If the politicians can agree to form an Executive following last week’s election, there will be no shortage of major issues for the incoming Ministers to deal with. If a First and Deputy First Minster are appointed, the next step will be the allocation of Ministerial Departments. We are well used to Health being seen as the poisoned chalice but this time around, Covid and the cost-of-living crisis will mean that there are no easy briefs. Budgets across the departments will be under extreme pressure and every Minister will be severely challenged. The Executive is often criticised for being short-termist and putting off much needed reforms for the medium to long term. In this Assembly, the risk is that short-term pressures will completely drown out the focus on progressing other, strategic needs. So, it is more important than ever that an incoming Executive is focused, cohesive, and prepared to take tough decisions. Here are some of the major short and longer-term issues they will have to contend with.

Large orange plastic pipes for sewerage system.

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Chief Economist’s Weekly Briefing – The big squeeze

As central banks around the world tightening monetary policy, our own Bank of England warned that the UK economy could enter a recession. Yet inflationary pressure continue to build; the G-7 countries pledged on Sunday phasing out or banning the import of Russian oil (the EU, US and UK made similar announcements before).  Meanwhile Northern Ireland’s electorate waits to see when / if Stormont’s Executive can be restored. After all, there are no shortage of difficult issues to get stuck into.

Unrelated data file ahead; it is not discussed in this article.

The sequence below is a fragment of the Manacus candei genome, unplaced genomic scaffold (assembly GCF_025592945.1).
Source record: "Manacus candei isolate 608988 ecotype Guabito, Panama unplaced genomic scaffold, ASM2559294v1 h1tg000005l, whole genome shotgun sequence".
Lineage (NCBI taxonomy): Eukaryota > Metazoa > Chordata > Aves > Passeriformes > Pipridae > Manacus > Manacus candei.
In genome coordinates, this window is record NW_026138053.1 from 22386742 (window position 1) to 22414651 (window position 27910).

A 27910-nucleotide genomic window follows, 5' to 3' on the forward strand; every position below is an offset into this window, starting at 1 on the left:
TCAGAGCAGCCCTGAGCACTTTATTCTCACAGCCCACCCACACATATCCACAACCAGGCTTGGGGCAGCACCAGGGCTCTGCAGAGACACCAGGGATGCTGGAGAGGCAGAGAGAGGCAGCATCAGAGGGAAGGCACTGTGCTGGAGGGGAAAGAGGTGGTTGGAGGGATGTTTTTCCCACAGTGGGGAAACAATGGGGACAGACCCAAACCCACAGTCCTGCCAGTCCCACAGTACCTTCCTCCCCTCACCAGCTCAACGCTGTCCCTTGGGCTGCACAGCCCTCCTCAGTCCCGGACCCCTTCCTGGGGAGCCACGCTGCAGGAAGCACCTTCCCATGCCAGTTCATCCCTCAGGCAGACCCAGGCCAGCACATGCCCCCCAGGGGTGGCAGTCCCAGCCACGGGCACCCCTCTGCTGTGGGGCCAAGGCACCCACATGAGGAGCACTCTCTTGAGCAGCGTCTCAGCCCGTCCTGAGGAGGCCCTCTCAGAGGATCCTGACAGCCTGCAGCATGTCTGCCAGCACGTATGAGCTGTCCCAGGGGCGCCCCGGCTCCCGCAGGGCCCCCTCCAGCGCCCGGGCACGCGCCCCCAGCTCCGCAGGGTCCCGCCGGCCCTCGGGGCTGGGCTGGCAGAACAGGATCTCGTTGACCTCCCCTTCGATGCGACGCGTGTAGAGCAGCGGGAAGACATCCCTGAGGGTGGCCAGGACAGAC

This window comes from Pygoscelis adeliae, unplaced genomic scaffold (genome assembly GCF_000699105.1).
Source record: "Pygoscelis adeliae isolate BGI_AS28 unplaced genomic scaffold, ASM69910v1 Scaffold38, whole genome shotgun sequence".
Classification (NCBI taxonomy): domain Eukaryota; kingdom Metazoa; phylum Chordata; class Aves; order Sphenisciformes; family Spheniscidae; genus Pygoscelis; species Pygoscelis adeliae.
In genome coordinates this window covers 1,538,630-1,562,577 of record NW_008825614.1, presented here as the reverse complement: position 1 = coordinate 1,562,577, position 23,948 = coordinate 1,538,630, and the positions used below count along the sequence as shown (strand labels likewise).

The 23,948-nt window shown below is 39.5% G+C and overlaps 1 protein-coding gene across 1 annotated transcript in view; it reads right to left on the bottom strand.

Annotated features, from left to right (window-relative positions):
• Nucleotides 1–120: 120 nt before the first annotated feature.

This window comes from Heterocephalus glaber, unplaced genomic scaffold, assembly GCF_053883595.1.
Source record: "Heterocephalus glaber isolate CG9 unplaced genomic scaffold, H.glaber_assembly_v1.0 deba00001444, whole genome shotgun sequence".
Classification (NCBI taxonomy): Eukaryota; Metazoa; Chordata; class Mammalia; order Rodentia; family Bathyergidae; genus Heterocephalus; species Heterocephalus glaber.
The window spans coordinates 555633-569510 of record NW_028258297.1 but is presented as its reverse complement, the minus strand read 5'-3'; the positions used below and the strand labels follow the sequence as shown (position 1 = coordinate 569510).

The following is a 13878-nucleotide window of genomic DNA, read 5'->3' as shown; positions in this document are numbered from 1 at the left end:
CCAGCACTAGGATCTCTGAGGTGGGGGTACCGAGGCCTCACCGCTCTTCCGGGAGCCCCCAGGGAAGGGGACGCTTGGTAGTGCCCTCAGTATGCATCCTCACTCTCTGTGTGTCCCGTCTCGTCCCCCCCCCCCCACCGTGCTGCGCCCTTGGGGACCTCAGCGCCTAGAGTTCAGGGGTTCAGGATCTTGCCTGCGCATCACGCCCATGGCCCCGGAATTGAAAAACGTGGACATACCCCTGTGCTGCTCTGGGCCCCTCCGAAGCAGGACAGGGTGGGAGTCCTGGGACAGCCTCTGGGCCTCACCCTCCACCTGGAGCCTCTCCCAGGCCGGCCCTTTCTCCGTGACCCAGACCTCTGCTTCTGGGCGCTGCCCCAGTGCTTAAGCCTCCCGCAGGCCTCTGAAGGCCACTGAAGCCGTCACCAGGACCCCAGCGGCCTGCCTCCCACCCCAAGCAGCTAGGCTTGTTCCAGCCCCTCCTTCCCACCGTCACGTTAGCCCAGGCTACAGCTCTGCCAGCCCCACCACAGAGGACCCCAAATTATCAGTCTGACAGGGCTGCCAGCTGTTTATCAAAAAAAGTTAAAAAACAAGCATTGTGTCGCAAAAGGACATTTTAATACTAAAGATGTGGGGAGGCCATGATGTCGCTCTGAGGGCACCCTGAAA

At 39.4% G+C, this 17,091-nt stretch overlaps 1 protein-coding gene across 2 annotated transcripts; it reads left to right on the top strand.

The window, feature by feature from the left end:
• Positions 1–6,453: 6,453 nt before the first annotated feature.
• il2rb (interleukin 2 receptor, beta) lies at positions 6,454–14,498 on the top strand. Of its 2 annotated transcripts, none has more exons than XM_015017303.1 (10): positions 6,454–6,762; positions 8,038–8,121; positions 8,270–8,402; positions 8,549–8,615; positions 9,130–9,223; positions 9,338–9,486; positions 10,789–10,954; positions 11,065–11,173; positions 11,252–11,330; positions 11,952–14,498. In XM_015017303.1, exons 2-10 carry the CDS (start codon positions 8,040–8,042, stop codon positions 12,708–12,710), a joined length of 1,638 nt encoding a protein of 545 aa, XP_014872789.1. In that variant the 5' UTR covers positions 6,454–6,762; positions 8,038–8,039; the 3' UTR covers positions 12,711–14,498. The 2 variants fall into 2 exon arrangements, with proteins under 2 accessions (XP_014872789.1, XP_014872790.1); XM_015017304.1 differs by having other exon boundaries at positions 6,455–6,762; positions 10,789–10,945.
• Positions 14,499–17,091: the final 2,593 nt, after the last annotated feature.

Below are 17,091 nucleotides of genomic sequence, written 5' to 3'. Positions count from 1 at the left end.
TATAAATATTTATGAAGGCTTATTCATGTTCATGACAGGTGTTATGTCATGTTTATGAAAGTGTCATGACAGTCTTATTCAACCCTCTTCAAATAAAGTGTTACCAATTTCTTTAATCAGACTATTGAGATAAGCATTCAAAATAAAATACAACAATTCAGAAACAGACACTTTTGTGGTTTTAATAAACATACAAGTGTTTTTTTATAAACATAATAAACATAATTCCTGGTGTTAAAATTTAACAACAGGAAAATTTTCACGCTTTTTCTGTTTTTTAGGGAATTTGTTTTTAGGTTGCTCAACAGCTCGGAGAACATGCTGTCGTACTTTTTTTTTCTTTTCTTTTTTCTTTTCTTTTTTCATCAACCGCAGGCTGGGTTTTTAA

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Chief Economist’s Weekly Briefing – To Hike or to Hold

Weaker than expected Euro area growth, unexpected contraction of the US economy and concerns about the Chinese economy, clouded the outlook last week. In the week ahead, the Bank of England is facing the toughest balancing act between curbing recent record high inflation and not weighing too heavily on GDP growth amid a cost-of-living crisis. 

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Episode 18 | Under the Tractor Bonnet with Cormac McKervey – April 2022

The podcast that keeps you up to date with what is happening economy-wise in Northern Ireland.  Telling you what you need to know but not necessarily what you want to hear. It is better to be prepared for the economic environment we are operating in and not the world we would like to be in.

In this episode, Richard Ramsey welcomes Cormac McKervey – Head of Agriculture at Ulster Bank NI to the podcast.

The cost-of-living crisis hasn’t been the only crisis dominating the airwaves lately. Warnings of a global food crisis are coming in thick and fast. Last week the World Bank’s president David Malpass warned the world faces a “human catastrophe” from a food crisis resulting from the Russian – Ukraine conflict.  The World Bank warns that the Ukraine War is set to cause the largest commodity shock since the 1970s. This warning comes when global food prices were already at record highs.  According to the UN global food prices jumped 34% y/y with wheat and oils rising by almost one-fifth and one-quarter in the month following the Russian invasion of the Ukraine. The World Bank projects we could see another huge rise in food prices of 37%.

The Ulster Economix Podcast is also available on Apple Podcasts, Google Podcasts and Spotify. Be sure to Subscribe on your favourite Podcast platform to be the first to hear next month’s episode.